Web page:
One hundred and sixty-four students presented oral and poster projects at the 19th annual Symposium of Student Scholars & Undergraduate Research Reception and set a new bar of academic excellence. Some students presented multiple projects this year, a growing trend, while others have returned with new research work to showcase.
This year’s symposium attracted projects from Bagwell College of Education, Coles College of Business, College of Humanities and Social Sciences, College of Science and Mathematics, College of the Arts and WellStar College of Health and Human Services.
The Undergraduate Research and Creative Activity Newsletter features stories from faculty and students that performed research and creative activity at Kennesaw State University, as well as information about upcoming research events.
In this session, we will examine mentoring of undergraduate researchers, funding for undergraduate research, and strategies for presenting/publishing with undergraduates. Join us as we discuss ways to make mentoring undergraduate researchers more rewarding and less time consuming!
Poster Winner ($200 gift card):
Title: Toward the Synthesis of Novel Bi- and Tridentate Carbenes and Their Transition Metal Complexes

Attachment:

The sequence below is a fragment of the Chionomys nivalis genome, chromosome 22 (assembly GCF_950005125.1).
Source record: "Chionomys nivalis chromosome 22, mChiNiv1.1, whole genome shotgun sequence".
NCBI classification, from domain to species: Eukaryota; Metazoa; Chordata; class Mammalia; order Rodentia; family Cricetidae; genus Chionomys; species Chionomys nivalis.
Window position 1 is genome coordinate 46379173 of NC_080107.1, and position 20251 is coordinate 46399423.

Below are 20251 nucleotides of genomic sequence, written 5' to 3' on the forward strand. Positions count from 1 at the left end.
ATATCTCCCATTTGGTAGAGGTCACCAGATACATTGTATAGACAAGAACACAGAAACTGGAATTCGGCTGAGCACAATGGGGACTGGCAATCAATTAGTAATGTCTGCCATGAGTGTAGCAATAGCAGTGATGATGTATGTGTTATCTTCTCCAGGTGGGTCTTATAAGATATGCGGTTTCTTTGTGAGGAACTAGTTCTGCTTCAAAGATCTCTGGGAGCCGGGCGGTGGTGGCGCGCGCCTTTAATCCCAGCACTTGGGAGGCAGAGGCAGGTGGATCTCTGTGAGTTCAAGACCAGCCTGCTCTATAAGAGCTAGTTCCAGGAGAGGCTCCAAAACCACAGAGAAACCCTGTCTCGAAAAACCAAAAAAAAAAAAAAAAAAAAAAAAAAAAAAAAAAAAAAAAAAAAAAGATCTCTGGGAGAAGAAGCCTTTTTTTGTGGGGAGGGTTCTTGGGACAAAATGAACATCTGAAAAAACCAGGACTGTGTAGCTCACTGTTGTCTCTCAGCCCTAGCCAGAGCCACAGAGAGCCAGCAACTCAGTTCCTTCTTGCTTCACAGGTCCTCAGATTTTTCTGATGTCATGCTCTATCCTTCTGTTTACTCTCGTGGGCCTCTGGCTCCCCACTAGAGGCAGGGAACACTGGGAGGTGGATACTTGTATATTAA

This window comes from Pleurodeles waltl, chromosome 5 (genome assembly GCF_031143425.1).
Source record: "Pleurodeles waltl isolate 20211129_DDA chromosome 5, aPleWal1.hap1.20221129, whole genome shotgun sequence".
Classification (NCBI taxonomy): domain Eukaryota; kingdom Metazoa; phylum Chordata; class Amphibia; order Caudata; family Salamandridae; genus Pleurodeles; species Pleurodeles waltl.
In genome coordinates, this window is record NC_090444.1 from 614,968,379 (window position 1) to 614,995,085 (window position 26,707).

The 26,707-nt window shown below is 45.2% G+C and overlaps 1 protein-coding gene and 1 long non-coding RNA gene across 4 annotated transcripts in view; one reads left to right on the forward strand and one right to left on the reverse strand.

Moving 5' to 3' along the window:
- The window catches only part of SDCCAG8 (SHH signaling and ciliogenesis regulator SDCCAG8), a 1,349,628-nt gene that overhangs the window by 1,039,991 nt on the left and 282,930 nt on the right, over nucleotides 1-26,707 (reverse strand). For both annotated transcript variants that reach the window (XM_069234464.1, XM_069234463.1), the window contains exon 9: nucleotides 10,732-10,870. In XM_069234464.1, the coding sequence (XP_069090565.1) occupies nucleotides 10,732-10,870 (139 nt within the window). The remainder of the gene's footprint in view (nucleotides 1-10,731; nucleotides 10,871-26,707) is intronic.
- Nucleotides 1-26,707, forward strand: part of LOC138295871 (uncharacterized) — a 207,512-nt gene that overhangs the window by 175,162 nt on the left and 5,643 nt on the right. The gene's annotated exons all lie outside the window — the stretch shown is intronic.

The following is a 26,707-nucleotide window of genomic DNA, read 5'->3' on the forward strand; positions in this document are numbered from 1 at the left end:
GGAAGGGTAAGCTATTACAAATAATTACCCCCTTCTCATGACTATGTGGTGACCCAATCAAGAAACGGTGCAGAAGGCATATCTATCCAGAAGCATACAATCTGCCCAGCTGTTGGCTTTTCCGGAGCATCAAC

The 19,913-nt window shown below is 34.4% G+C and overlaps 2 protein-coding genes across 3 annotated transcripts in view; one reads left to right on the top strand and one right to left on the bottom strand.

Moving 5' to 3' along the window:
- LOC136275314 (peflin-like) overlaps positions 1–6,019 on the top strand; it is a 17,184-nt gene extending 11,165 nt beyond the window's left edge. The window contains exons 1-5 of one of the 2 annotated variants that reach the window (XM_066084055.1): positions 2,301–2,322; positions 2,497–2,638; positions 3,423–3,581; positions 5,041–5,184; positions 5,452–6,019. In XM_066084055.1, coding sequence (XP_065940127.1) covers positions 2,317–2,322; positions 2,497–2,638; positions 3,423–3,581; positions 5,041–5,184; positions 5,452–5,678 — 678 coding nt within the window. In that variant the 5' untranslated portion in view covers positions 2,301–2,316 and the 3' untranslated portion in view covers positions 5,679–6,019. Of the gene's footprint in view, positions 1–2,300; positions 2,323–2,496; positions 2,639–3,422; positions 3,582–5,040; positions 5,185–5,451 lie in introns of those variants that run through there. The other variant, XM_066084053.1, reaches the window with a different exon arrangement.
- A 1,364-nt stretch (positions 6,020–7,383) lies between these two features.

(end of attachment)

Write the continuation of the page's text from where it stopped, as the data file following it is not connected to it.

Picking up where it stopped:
Student: Zachary McCarty
Faculty Mentor: Daniela Tapu
Poster Runner-Up ($100 gift card):
Title: Prevalence and Perception of Mental Health at KSU
Students: Ken Trickey, Courtney Collins, and Darya Sipeykina
Faculty Mentor: Daniel Rogers
Submissions for our Undergraduate Research Newsletter are currently being solicited. If you have an idea for an article or a student/faculty mentor to highlight, contact the editor at firstname.lastname@example.org.
Are you interested in beginning community-based research with undergraduates? Come join us for a lively discussion of the Council on Undergraduate Research's (CUR) manual entitled "A Practical Handbook for Supporting Community-Based Research with Undergraduate Students." The first 12 individuals to sign up for this book club will receive a complimentary copy of the manual. The manual "addresses the special rewards and challenges in connecting undergraduate students with change-oriented community-based projects and provides a roadmap for implementing CBR [Community-Based Research] with undergraduates."
Participants in this book club will receive a complimentary copy of the Council on Undergraduate Research (CUR) manual entitled "How to Mentor Undergraduate Researchers." This session will be devoted to a lively discussion of the tips described in this manual. According to CUR, "How to Mentor Undergraduate Researchers is written for faculty members and other researchers who mentor undergraduates. It provides a concise description of the mentoring process, including the opportunities and rewards that a mentoring experience provides to both students and mentors. This updated How to Mentor handbook reflects many changes over the last decade in the scope and extent of research opportunities for undergraduates in the United States. Reflecting the current expansion of CUR into all undergraduate disciplines, in this edition experts in a variety of different fields were called upon to expand the handbook's usefulness across all areas of undergraduate research endeavors.